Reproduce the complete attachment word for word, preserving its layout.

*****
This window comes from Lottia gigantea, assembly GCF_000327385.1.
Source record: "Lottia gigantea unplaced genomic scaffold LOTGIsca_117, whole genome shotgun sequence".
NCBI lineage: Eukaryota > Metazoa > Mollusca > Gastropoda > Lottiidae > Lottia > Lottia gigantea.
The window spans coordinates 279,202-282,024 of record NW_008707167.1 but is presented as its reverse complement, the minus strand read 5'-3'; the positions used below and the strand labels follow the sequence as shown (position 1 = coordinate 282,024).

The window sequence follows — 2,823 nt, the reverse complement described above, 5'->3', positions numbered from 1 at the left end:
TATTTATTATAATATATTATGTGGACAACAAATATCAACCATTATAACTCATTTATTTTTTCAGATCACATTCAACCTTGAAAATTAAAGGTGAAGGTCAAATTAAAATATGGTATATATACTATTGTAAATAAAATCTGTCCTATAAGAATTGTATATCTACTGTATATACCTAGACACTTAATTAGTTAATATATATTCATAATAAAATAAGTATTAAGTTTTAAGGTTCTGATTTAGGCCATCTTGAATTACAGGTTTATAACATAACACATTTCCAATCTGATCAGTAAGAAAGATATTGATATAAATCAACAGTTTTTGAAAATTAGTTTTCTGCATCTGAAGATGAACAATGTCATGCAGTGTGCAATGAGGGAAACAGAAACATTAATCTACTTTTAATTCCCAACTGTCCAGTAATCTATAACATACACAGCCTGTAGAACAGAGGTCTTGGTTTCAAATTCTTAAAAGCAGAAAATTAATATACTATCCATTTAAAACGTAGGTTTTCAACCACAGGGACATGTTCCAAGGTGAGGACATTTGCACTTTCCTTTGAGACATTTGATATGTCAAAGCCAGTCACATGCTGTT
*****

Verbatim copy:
This window comes from Lottia gigantea, assembly GCF_000327385.1.
Source record: "Lottia gigantea unplaced genomic scaffold LOTGIsca_117, whole genome shotgun sequence".
NCBI lineage: Eukaryota > Metazoa > Mollusca > Gastropoda > Lottiidae > Lottia > Lottia gigantea.
The window spans coordinates 279,202-282,024 of record NW_008707167.1 but is presented as its reverse complement, the minus strand read 5'-3'; the positions used below and the strand labels follow the sequence as shown (position 1 = coordinate 282,024).

The window sequence follows — 2,823 nt, the reverse complement described above, 5'->3', positions numbered from 1 at the left end:
TATTTATTATAATATATTATGTGGACAACAAATATCAACCATTATAACTCATTTATTTTTTCAGATCACATTCAACCTTGAAAATTAAAGGTGAAGGTCAAATTAAAATATGGTATATATACTATTGTAAATAAAATCTGTCCTATAAGAATTGTATATCTACTGTATATACCTAGACACTTAATTAGTTAATATATATTCATAATAAAATAAGTATTAAGTTTTAAGGTTCTGATTTAGGCCATCTTGAATTACAGGTTTATAACATAACACATTTCCAATCTGATCAGTAAGAAAGATATTGATATAAATCAACAGTTTTTGAAAATTAGTTTTCTGCATCTGAAGATGAACAATGTCATGCAGTGTGCAATGAGGGAAACAGAAACATTAATCTACTTTTAATTCCCAACTGTCCAGTAATCTATAACATACACAGCCTGTAGAACAGAGGTCTTGGTTTCAAATTCTTAAAAGCAGAAAATTAATATACTATCCATTTAAAACGTAGGTTTTCAACCACAGGGACATGTTCCAAGGTGAGGACATTTGCACTTTCCTTTGAGACATTTGATATGTCAAAGCCAGTCACATGCTGTT